After getting my gluteus maximus kicked the past three days, I was hoping for a relatively easy Sunday. Thought I had it, too - got the theme rather quickly, and things fell into place rapidly.

UNTIL - the SW. Wow. Here were my two main problems:

I assumed "High-hats" was a verb, not a noun, so I had SNEERSAT. That stuck around for a while.

For "Timid words," I saw the ID, and assumed it would be "I'd ..." but NOTHING else was happening. It wasn't until I sat the puzzle down for a while and looked at it again that I realized "Oh, it's I DARE..." and then things fell into place.

I resolutely refused to google the author of THE OATH, so I was stuck with _E_ETTI for quite a while.

Sooooo... It was rougher than I would have liked, but I made it.

Rex Parker

People complain all the time when they simply don't know something. This is understandable - I do it not infrequently - but it's not really a valid criticism of the puzzle. If you know the song (it's exceedingly common knowledge in the U.S.), then no sweat. The fact that it gave away so many letters ... that meant nothing, really, as the puzzle was BIGGER today (more puzzle to enjoy) AND the non-theme fill was good and chewy enough not to be a total breeze. Tons of non-theme 8+-letter answers. All in all, good stuff.

rp

Hobbyist

Ulrich

Rex (in case you're referring to what I said): I did not complain about not knowing the song--if anything, not knowing it made the puzzle more interesting. My point was that not knowing the MELODY seems to make the verse less appealings. If I would complain about not knowing things in puzzles I would choke--having grown up in a different country, just about EVERY reference to baseball, pop culture etc gives me fits.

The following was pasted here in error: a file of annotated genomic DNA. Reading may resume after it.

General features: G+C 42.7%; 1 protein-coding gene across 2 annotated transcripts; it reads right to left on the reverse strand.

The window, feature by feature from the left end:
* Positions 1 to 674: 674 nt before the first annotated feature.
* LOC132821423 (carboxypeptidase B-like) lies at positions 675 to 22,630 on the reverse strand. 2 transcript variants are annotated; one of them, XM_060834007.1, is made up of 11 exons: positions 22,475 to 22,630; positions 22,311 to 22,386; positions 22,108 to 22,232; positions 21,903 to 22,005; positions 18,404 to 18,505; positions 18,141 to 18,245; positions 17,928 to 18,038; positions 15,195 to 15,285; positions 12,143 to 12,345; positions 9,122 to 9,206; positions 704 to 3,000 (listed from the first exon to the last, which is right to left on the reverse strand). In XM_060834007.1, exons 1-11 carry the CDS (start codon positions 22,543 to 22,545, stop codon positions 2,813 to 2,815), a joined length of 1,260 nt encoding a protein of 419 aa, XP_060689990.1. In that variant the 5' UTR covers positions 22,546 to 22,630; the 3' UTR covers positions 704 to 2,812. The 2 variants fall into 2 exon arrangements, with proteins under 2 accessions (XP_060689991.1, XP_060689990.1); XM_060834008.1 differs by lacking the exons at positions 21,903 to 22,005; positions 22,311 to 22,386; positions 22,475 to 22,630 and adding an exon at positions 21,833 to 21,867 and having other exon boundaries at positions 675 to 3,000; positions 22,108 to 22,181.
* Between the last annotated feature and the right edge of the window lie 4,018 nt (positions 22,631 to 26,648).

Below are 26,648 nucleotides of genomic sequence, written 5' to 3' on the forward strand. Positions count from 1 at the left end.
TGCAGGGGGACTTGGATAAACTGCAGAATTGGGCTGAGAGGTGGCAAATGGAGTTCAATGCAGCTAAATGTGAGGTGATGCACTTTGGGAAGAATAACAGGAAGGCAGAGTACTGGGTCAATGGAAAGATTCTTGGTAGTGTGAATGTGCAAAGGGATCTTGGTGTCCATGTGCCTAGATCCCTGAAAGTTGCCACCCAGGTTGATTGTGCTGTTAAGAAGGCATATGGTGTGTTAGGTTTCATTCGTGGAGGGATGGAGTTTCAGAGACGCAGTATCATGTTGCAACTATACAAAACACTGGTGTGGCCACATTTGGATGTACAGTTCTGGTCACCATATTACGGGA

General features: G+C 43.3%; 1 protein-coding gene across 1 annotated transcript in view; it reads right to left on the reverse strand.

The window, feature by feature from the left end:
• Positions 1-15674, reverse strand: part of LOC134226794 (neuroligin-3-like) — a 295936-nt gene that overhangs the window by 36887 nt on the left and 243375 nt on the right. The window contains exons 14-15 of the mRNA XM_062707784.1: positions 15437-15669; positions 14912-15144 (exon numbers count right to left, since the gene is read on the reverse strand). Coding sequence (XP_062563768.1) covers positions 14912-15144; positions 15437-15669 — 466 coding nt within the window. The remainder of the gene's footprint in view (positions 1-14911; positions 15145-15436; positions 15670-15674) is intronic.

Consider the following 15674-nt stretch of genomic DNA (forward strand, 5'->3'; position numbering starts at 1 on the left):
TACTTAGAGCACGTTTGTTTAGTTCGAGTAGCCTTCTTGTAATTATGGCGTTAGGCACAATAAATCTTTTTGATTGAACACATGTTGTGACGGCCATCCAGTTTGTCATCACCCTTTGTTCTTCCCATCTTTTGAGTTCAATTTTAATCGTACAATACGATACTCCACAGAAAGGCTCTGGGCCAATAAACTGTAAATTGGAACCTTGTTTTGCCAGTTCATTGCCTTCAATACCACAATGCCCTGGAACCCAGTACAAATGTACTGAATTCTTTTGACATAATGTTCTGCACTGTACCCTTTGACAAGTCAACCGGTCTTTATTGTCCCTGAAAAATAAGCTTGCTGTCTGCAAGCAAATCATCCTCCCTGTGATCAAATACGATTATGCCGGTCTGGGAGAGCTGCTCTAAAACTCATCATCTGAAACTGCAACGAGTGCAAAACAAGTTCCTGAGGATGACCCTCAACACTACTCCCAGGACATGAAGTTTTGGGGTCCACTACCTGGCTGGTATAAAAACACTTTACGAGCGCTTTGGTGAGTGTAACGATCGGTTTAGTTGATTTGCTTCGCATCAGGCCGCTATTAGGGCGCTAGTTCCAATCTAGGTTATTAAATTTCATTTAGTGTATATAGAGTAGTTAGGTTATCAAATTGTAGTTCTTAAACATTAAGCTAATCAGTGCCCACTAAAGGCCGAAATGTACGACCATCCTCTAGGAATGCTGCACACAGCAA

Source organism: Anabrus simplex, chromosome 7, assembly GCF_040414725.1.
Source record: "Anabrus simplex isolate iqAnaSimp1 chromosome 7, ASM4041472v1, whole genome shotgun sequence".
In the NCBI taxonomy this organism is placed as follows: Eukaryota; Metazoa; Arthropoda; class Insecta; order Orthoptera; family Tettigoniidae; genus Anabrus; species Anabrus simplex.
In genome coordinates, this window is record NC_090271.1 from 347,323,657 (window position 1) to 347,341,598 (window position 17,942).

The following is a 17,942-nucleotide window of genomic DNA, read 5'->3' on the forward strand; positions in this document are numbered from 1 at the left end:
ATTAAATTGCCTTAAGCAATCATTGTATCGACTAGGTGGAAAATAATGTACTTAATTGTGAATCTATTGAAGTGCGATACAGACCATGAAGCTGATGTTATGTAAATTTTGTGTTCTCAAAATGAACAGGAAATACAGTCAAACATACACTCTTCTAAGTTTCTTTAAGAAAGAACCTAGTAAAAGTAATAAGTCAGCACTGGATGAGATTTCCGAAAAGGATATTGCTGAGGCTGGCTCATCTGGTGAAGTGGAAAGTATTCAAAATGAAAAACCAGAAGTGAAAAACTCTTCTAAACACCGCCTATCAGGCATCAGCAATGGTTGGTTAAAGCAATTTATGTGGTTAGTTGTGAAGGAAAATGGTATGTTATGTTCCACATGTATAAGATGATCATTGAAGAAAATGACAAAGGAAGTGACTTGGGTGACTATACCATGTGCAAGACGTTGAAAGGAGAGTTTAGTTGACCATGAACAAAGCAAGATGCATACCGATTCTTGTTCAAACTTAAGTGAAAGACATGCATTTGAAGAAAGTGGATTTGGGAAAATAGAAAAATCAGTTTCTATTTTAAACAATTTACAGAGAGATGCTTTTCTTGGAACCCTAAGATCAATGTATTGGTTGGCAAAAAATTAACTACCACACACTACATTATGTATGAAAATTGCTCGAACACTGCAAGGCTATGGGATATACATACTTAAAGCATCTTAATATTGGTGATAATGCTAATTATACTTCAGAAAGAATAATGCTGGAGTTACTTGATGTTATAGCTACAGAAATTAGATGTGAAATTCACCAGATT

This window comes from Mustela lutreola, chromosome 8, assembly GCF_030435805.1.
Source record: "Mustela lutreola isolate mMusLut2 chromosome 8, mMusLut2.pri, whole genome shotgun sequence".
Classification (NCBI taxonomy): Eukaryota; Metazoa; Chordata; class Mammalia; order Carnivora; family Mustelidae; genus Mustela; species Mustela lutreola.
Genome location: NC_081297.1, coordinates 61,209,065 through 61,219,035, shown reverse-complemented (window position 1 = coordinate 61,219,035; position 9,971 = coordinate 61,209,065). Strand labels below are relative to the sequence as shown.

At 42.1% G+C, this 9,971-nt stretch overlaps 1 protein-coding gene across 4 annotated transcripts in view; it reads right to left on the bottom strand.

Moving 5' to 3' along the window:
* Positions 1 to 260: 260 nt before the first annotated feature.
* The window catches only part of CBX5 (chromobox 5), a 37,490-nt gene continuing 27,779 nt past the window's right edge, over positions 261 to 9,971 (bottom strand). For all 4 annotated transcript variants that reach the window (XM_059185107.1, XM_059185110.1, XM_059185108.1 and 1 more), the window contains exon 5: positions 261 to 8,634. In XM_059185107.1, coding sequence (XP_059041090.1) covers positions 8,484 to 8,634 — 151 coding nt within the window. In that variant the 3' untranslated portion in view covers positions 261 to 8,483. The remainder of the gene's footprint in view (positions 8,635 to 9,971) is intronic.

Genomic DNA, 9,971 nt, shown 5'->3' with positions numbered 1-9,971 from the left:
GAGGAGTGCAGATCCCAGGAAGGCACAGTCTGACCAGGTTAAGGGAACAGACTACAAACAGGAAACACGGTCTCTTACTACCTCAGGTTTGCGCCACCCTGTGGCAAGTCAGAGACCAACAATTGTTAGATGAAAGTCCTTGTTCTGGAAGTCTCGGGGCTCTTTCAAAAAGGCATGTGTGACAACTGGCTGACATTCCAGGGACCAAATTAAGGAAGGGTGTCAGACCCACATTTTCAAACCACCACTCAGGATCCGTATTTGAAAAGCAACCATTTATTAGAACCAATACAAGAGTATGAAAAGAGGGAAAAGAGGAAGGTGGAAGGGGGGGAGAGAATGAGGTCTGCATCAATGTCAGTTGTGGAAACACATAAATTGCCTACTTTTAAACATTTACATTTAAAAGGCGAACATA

Anonymous

Having grown up without Christmas and its cartoons and songs, I did not know the verses to Frosty the Snowman. It wasn't until I noticed the circled letters which I had filled in when I realized it was frosty snowman (I had not yet filled in the "the."). My heart sank as although I knew the tune and the first 3 words of the song, I did not know any others and I would be therefore be at a great disadvantage. At one point I had eyes of clay instead of coals and it looked perfect. Luckily, I looked over the crosses and got coal.

As I was able to finish the puzzle without Googling,even without knowing the verses, I felt that this was a good puzzle. When a puzzle can only be solved if one knows the theme and not from its crosses too,I find it frustrating and unsatisfying.

Jerry20020

Doris: I tried Mahler but had to go to Beethoven's potent Ode To Joy setting.

Didn't we have 'biota' recently?
An ecological system?

Jerry20020

Orange: Fascia seemed strange to me, getting sidetracked by the Roman 'fasces' and distracted by its histological meanings.

I don't recall any references to it in architectural contexts.

Ulrich

jerry20020: "Fascia" or "fascia board" is the standard name for the trim board at which the roof rafters end at the eaves. Underneath it is the horizontal "soffit" board filling the gap between the fascia and the wall.

karmasartre

I agree with Rex re. Frosty's image. I even tried squinting at the center for thirty seconds, then focusing on a blank wall, and all I saw was an image of the Buddha.

I f(l)oundered at the PAREE / REESE crossing. Thought the hero The Terminator was Sarah Conner's son, hence a Conner, hence tried forcing in Conor. Drat. Also, didn't know the PERETTI "P" (or even that genre of fiction).

@billnutt: My favorite "Frosty the Snowperson" is the version by the Ronettes on the Phil Spectre XMAS album. Hal Blaine, the wild session drummer, was a miracle.

@everyone who was tuned in a month ago or so when we were discussing out-of-control quote mark usage: I just noticed that the Beatles' album named "Love" -- a wonderful remixing of Beatles' music made for the Cirque du Soleil / Beatles show named "Love" -- has a different title on the front of the CD jacket than on the spine: It's LOVE on the front, and "LOVE" on the spine. Guess the spine-writer was quoting the front-writer.